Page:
Yes! An ellipse.
Here I pretend, that you’ve read my article about basic line work. If not, you may want to do it now. Because it has some, well, basics that we will need.
A plane in the shape of a circle also has its normal line, and this normal is also perpendicular to the plane’s surface.
Here is a trick about ellipses.
The normal line of ellipse’s plane always goes in the same direction as its minor axis.
The principle is just the same as in the case with rectangles.
The circle has an equal diameter all the way. As the result of a compression (even the slightest one), the diameter will be represented by two most important lines: the longest and the shortest ones.
The biggest diameter is a major axis. This line doesn’t change its length, no matter how strong you tilt the surface.
The smallest diameter is a minor axis. It is perpendicular to the major axis. It has the same direction as the normal line. It changes the most when the circle is tilted away from the camera view.
The level of ellipse compression is called the degree of an ellipse.
If normal of an ellipse’s surface is pointing at 90 degrees to the picture plane. Then camera sees a completely open circle.
If the normal is pointing at 45 degrees at PP, the ellipse is called “45-degree ellipse”.
The fewer degrees, the more compression is there.
Ellipses Are Your Rescue Rangers
We will use ellipses even in cases when there are no visible circular planes in our drawing.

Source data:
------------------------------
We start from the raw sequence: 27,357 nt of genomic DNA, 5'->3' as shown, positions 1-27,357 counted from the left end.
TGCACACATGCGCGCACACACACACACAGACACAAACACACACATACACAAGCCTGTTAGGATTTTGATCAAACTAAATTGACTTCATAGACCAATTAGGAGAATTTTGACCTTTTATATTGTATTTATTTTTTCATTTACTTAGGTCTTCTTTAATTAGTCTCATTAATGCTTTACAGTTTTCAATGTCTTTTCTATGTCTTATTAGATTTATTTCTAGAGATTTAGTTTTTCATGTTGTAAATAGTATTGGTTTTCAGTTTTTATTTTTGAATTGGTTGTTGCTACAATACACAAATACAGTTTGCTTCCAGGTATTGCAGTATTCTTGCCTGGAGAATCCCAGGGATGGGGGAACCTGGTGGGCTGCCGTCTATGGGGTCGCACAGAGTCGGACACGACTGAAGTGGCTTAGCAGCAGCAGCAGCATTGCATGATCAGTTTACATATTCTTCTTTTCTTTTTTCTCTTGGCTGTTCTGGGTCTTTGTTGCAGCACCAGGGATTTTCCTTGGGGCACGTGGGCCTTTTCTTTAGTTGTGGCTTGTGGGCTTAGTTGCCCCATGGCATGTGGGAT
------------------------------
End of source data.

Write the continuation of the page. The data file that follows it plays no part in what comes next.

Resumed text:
There are some great advantages.
- Ellipse helps you determine the direction of the surface’s normal line.
Thus, you know in which direction to shrink your plane when it’s tilted away from the viewer.
- Ellipse helps you determine the plane’s tilt relative to the viewer.
Stronger tilt = stronger shrink.
I didn’t tell you this till the last moment hoping that you have noticed it. I believe that the deepest knowledge is gained from your own experience. You have to fight for it. You have to be courageous and curious. There is no other way.
So, what I hoped that you guess?
- Ellipse helps you to find the proportion of a perfect square.
A circle inside the square touches each of 4 borders at the midpoints. A circle in perspective (ellipse) does absolutely the same.
You see, every ellipse touches square’s borders at midpoints.
This is always the case.
The cube consists of perfect squares. Knowledge of how to construct a square is very important for our end goal – cube drawing.
This article may seem a bit too long compared to the end result.
“A cube drawing? Seriously? But it should be so simple… Why do I need to waste my time reading all this bullshit?”.
Keep your hair on.
I promise you that the stuff we are learning will soon help you to draw such cool things as tanks, dragons, robots, etc. Of course, if this is really interesting to you.
90 Degree Angle